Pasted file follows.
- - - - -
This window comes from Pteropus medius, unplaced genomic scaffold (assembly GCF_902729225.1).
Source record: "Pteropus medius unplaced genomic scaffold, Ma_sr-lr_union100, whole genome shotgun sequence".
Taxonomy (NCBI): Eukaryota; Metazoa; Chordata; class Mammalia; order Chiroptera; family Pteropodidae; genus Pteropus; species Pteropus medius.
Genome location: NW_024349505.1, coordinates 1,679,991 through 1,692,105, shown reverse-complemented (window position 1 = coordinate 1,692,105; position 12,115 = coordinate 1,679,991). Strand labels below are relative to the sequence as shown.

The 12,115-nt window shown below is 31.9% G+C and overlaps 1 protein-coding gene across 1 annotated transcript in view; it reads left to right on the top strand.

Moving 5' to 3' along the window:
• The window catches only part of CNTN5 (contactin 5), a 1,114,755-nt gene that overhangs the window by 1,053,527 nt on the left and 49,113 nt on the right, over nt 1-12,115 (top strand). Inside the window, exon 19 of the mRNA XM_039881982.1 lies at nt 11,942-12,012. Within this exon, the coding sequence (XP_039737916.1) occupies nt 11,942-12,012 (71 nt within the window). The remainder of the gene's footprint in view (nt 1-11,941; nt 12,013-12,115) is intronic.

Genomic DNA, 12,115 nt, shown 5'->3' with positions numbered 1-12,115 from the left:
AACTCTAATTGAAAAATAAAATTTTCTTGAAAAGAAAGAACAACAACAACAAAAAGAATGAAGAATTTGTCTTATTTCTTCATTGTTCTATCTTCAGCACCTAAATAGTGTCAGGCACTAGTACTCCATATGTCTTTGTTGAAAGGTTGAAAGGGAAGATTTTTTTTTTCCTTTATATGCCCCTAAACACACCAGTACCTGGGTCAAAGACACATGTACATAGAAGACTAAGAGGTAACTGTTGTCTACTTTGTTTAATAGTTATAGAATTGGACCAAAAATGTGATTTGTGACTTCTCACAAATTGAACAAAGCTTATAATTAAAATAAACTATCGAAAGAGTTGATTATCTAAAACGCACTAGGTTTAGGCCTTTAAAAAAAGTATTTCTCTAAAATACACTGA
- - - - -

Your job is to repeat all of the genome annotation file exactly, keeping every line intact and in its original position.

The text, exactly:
This window comes from Pteropus medius, unplaced genomic scaffold (assembly GCF_902729225.1).
Source record: "Pteropus medius unplaced genomic scaffold, Ma_sr-lr_union100, whole genome shotgun sequence".
Taxonomy (NCBI): Eukaryota; Metazoa; Chordata; class Mammalia; order Chiroptera; family Pteropodidae; genus Pteropus; species Pteropus medius.
Genome location: NW_024349505.1, coordinates 1,679,991 through 1,692,105, shown reverse-complemented (window position 1 = coordinate 1,692,105; position 12,115 = coordinate 1,679,991). Strand labels below are relative to the sequence as shown.

The 12,115-nt window shown below is 31.9% G+C and overlaps 1 protein-coding gene across 1 annotated transcript in view; it reads left to right on the top strand.

Moving 5' to 3' along the window:
• The window catches only part of CNTN5 (contactin 5), a 1,114,755-nt gene that overhangs the window by 1,053,527 nt on the left and 49,113 nt on the right, over nt 1-12,115 (top strand). Inside the window, exon 19 of the mRNA XM_039881982.1 lies at nt 11,942-12,012. Within this exon, the coding sequence (XP_039737916.1) occupies nt 11,942-12,012 (71 nt within the window). The remainder of the gene's footprint in view (nt 1-11,941; nt 12,013-12,115) is intronic.

Genomic DNA, 12,115 nt, shown 5'->3' with positions numbered 1-12,115 from the left:
AACTCTAATTGAAAAATAAAATTTTCTTGAAAAGAAAGAACAACAACAACAAAAAGAATGAAGAATTTGTCTTATTTCTTCATTGTTCTATCTTCAGCACCTAAATAGTGTCAGGCACTAGTACTCCATATGTCTTTGTTGAAAGGTTGAAAGGGAAGATTTTTTTTTTCCTTTATATGCCCCTAAACACACCAGTACCTGGGTCAAAGACACATGTACATAGAAGACTAAGAGGTAACTGTTGTCTACTTTGTTTAATAGTTATAGAATTGGACCAAAAATGTGATTTGTGACTTCTCACAAATTGAACAAAGCTTATAATTAAAATAAACTATCGAAAGAGTTGATTATCTAAAACGCACTAGGTTTAGGCCTTTAAAAAAAGTATTTCTCTAAAATACACTGA